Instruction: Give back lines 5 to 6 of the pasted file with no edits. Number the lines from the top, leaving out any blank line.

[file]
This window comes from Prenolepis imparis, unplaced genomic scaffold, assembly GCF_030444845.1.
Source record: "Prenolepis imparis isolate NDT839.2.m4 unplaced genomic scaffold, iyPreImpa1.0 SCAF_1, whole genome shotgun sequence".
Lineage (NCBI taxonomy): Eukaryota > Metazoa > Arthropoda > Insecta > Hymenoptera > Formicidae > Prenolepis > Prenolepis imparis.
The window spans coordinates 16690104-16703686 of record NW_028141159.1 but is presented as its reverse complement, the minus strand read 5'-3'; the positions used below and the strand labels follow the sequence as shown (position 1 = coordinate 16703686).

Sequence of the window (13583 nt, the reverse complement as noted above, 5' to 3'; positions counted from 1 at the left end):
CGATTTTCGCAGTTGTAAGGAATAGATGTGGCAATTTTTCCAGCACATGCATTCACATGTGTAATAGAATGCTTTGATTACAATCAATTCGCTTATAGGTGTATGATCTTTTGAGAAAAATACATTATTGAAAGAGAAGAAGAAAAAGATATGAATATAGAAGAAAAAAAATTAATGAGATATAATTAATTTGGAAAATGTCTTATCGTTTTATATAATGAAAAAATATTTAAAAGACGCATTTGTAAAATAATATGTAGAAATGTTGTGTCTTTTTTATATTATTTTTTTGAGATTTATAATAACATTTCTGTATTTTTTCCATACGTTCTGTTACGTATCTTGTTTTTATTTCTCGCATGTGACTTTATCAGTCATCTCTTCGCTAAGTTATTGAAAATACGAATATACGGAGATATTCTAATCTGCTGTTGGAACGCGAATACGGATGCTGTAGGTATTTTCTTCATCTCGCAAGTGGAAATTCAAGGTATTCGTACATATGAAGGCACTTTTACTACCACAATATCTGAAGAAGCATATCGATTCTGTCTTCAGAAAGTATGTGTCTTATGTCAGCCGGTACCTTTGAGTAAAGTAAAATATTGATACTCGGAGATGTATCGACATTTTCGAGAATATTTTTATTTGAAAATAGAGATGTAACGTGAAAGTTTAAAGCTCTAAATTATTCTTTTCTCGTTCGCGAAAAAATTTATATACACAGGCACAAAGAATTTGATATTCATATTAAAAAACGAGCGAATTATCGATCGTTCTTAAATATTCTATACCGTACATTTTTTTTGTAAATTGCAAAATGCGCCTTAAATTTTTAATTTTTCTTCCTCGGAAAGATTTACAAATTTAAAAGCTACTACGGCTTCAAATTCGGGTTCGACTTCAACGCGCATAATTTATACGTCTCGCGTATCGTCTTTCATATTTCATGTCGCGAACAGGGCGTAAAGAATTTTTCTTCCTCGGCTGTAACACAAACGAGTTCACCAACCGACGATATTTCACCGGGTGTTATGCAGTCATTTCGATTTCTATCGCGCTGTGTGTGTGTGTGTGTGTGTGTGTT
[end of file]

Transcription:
Sequence of the window (13583 nt, the reverse complement as noted above, 5' to 3'; positions counted from 1 at the left end):
CGATTTTCGCAGTTGTAAGGAATAGATGTGGCAATTTTTCCAGCACATGCATTCACATGTGTAATAGAATGCTTTGATTACAATCAATTCGCTTATAGGTGTATGATCTTTTGAGAAAAATACATTATTGAAAGAGAAGAAGAAAAAGATATGAATATAGAAGAAAAAAAATTAATGAGATATAATTAATTTGGAAAATGTCTTATCGTTTTATATAATGAAAAAATATTTAAAAGACGCATTTGTAAAATAATATGTAGAAATGTTGTGTCTTTTTTATATTATTTTTTTGAGATTTATAATAACATTTCTGTATTTTTTCCATACGTTCTGTTACGTATCTTGTTTTTATTTCTCGCATGTGACTTTATCAGTCATCTCTTCGCTAAGTTATTGAAAATACGAATATACGGAGATATTCTAATCTGCTGTTGGAACGCGAATACGGATGCTGTAGGTATTTTCTTCATCTCGCAAGTGGAAATTCAAGGTATTCGTACATATGAAGGCACTTTTACTACCACAATATCTGAAGAAGCATATCGATTCTGTCTTCAGAAAGTATGTGTCTTATGTCAGCCGGTACCTTTGAGTAAAGTAAAATATTGATACTCGGAGATGTATCGACATTTTCGAGAATATTTTTATTTGAAAATAGAGATGTAACGTGAAAGTTTAAAGCTCTAAATTATTCTTTTCTCGTTCGCGAAAAAATTTATATACACAGGCACAAAGAATTTGATATTCATATTAAAAAACGAGCGAATTATCGATCGTTCTTAAATATTCTATACCGTACATTTTTTTTGTAAATTGCAAAATGCGCCTTAAATTTTTAATTTTTCTTCCTCGGAAAGATTTACAAATTTAAAAGCTACTACGGCTTCAAATTCGGGTTCGACTTCAACGCGCATAATTTATACGTCTCGCGTATCGTCTTTCATATTTCATGTCGCGAACAGGGCGTAAAGAATTTTTCTTCCTCGGCTGTAACACAAACGAGTTCACCAACCGACGATATTTCACCGGGTGTTATGCAGTCATTTCGATTTCTATCGCGCTGTGTGTGTGTGTGTGTGTGTGTGTT